Every year, I seem to get these caterpillars with large webs in my trees. What can I do to get rid of them? JK
The insect you are describing is known as the fall webworm. Some years, they are really prevalent and seem to be everywhere on almost every tree. But this year isn’t so bad, unless, of course, they are on your trees.
These insects can be found in most of North America, Europe, Asia and northern Mexico. They are present all over Oklahoma but seem to be more prevalent in the eastern part of the state.
The caterpillars (worms) are in the larval stage on their way to becoming a moth. Adult moths are white and have a wingspan of about 1½ inches. Like most moths, they are nocturnal and are attracted to light.
Adults that overwintered tend to emerge in late April to May when females can lay between 400 to 500 eggs each. These eggs are typically laid on the underside of leaves and are almost an iridescent green in color.
In Oklahoma, we tend to have two different varieties of fall webworms. The first one’s eggs begin to hatch in May. These larvae tend to be black and brown. Once hatched, they immediately begin spinning those webs. Their feeding goes on inside the web. The web gets enlarged as they grow to make more food available. These larvae mature and pupate in late June. We have about three generations per year of this variety.
One interesting (if not somewhat creepy) thing about fall webworms is that when disturbed, these caterpillars move in unison, making the web jerk back and forth — something that can be disconcerting if you are unfamiliar with this phenomenon.
The other variety is an orange headed caterpillar. These adults emerge in July, and their larvae are present from July to October. We have two generations per year of this variety. The staggering of their life cycles can make it seem like some years we have webworms all year long.
The second variety tend to prefer pecan trees, but fall webworms have been found on almost 90 varieties of shade, fruit and ornamental trees in the United States. Persimmon and pecan appear to be preferred, but in Oklahoma, black walnut and hickory are also preferred hosts. However, in years with large infestations, they can be found on sycamore, birch, redbud, cottonwood, American elm and bald cypress.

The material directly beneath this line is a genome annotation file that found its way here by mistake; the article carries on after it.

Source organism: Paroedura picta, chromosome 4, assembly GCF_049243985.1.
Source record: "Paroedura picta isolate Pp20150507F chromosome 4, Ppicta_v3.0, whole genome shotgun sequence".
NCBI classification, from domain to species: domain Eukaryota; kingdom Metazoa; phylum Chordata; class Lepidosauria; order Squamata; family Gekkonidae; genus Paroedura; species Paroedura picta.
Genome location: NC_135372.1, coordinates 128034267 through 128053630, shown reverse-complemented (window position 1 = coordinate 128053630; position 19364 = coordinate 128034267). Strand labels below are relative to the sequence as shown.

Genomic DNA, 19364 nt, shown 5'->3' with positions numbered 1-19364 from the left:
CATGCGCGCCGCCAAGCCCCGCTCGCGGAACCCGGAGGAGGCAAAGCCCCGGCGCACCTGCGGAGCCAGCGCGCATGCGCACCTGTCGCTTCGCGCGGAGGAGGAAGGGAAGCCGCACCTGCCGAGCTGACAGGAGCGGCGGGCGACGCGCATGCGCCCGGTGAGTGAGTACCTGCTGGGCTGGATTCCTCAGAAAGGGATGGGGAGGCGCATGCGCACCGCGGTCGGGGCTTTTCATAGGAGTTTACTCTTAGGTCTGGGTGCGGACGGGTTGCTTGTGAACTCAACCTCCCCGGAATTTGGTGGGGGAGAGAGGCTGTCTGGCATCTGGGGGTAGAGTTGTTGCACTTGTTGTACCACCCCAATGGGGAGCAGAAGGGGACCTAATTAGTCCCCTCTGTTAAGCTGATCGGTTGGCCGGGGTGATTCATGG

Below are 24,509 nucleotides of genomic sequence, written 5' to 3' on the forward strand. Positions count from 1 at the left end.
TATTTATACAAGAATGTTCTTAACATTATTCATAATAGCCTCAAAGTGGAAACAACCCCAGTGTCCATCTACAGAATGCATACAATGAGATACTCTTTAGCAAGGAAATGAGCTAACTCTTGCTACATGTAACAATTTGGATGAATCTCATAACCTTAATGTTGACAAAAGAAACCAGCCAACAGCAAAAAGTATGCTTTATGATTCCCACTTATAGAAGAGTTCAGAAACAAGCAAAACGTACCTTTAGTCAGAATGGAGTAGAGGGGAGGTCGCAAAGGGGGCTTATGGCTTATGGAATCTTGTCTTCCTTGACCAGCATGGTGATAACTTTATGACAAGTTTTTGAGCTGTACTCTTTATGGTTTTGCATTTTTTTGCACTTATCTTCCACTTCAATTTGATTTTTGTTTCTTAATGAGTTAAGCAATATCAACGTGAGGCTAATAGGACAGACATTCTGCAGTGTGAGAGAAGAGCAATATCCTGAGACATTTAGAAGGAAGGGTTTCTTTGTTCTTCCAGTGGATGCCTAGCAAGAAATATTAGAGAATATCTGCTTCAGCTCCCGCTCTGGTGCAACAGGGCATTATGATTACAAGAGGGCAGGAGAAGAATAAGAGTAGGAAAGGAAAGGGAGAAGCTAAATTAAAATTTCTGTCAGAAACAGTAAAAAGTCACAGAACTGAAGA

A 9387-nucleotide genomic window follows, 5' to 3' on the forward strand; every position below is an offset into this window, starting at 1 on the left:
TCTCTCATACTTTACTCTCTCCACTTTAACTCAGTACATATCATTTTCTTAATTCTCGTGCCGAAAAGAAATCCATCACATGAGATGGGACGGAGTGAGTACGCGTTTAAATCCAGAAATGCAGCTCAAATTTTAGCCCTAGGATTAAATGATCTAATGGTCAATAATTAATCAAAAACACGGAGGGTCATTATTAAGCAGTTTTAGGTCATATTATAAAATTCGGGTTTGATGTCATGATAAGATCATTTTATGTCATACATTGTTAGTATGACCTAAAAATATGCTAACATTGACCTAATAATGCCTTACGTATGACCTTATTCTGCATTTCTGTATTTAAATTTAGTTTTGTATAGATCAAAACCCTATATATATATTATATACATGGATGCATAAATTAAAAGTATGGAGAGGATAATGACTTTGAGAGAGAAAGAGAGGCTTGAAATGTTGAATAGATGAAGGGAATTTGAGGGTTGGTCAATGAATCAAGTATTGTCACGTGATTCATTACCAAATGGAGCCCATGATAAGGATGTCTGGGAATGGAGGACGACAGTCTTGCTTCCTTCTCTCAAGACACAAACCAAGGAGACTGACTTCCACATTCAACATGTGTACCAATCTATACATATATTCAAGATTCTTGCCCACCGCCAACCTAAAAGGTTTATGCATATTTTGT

While their webs can be unsightly, they rarely do permanent damage to the tree. Yes, the tree may become nearly defoliated, but this damage tends to occur close to their natural leaf drop time after the trees have stored all the nutrients they need for the winter. However, if the infestation is on a young tree or a tree that is already in distress, there can be permanent damage.
There is a beautiful large pecan tree at the end of our street that seems to get hit every year, but every spring, the leaves are back like nothing happened.
Your best defense against the fall webworm is to keep an eye on your trees. If you catch them early, you can just remove the branch where they are located. Once they get established and begin to spread throughout the tree, control will be more difficult.
Depending on the size of the tree, you can spray with an organic pesticide called Bacillus thuringiensis (BT). To be effective, the caterpillars must eat the pesticide. So you will need to either spray the leaves surrounding the webbing or split the webbing open and spray inside. If it rains, you will need to re-apply the pesticide.
If the infestation is in a larger tree with high branches, there really isn’t much a homeowner can do because we don’t have access to high-pressure sprayers that are able to penetrate the webbing.
There is another variety of caterpillar that tends to get mistaken for the fall webworms, and those are the Eastern Tent caterpillars. These caterpillars tend to be seen earlier in the year and prefer fruit trees, such as black cherry, wild plums, apple and crabapple. You can easily tell the two caterpillars apart because the Eastern Tent caterpillars build their webs in branch forks, while the fall webworms construct theirs at the end of branches. Knowing that distinction can possibly help you win a bet someday. Control for Eastern Tent caterpillars is the same as for fall webworms; however, once again, we generally recommend that you take no action and just let nature take its course.
Yes, their webs can be unsightly, and yes, they can make your trees look terrible. But because they tend not to do any permanent damage to the tree, the best strategy may be just live and let live. Plus, the birds love those caterpillars, so maybe just let them have a delicious snack at the expense of the leaves on your tree. Either way, your tree will likely be fine and just as beautiful next year.
Mickel Yantz, director of collections and exhibitions at the Sherwin Miller Museum of Jewish Art, on the museum’s new Holocaust exhibit
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